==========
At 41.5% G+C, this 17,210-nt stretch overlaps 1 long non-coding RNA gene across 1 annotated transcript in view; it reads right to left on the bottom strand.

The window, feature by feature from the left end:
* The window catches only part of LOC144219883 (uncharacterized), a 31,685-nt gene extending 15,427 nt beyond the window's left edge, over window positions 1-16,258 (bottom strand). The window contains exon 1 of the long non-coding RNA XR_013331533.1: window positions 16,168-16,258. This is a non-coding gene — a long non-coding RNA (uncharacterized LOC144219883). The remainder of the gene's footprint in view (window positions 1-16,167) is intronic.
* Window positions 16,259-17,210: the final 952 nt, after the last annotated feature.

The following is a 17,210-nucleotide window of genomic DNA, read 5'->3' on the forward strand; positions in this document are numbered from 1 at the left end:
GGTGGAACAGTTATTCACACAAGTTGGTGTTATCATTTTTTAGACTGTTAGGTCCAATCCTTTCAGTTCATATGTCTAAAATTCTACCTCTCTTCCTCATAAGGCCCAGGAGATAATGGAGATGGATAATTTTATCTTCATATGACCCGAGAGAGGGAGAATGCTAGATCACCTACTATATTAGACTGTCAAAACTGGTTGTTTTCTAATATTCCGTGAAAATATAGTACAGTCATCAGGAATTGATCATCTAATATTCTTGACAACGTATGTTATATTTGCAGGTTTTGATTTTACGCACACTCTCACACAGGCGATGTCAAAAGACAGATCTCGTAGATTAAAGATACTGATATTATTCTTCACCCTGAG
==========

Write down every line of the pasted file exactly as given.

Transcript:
At 41.5% G+C, this 17,210-nt stretch overlaps 1 long non-coding RNA gene across 1 annotated transcript in view; it reads right to left on the bottom strand.

The window, feature by feature from the left end:
* The window catches only part of LOC144219883 (uncharacterized), a 31,685-nt gene extending 15,427 nt beyond the window's left edge, over window positions 1-16,258 (bottom strand). The window contains exon 1 of the long non-coding RNA XR_013331533.1: window positions 16,168-16,258. This is a non-coding gene — a long non-coding RNA (uncharacterized LOC144219883). The remainder of the gene's footprint in view (window positions 1-16,167) is intronic.
* Window positions 16,259-17,210: the final 952 nt, after the last annotated feature.

The following is a 17,210-nucleotide window of genomic DNA, read 5'->3' on the forward strand; positions in this document are numbered from 1 at the left end:
GGTGGAACAGTTATTCACACAAGTTGGTGTTATCATTTTTTAGACTGTTAGGTCCAATCCTTTCAGTTCATATGTCTAAAATTCTACCTCTCTTCCTCATAAGGCCCAGGAGATAATGGAGATGGATAATTTTATCTTCATATGACCCGAGAGAGGGAGAATGCTAGATCACCTACTATATTAGACTGTCAAAACTGGTTGTTTTCTAATATTCCGTGAAAATATAGTACAGTCATCAGGAATTGATCATCTAATATTCTTGACAACGTATGTTATATTTGCAGGTTTTGATTTTACGCACACTCTCACACAGGCGATGTCAAAAGACAGATCTCGTAGATTAAAGATACTGATATTATTCTTCACCCTGAG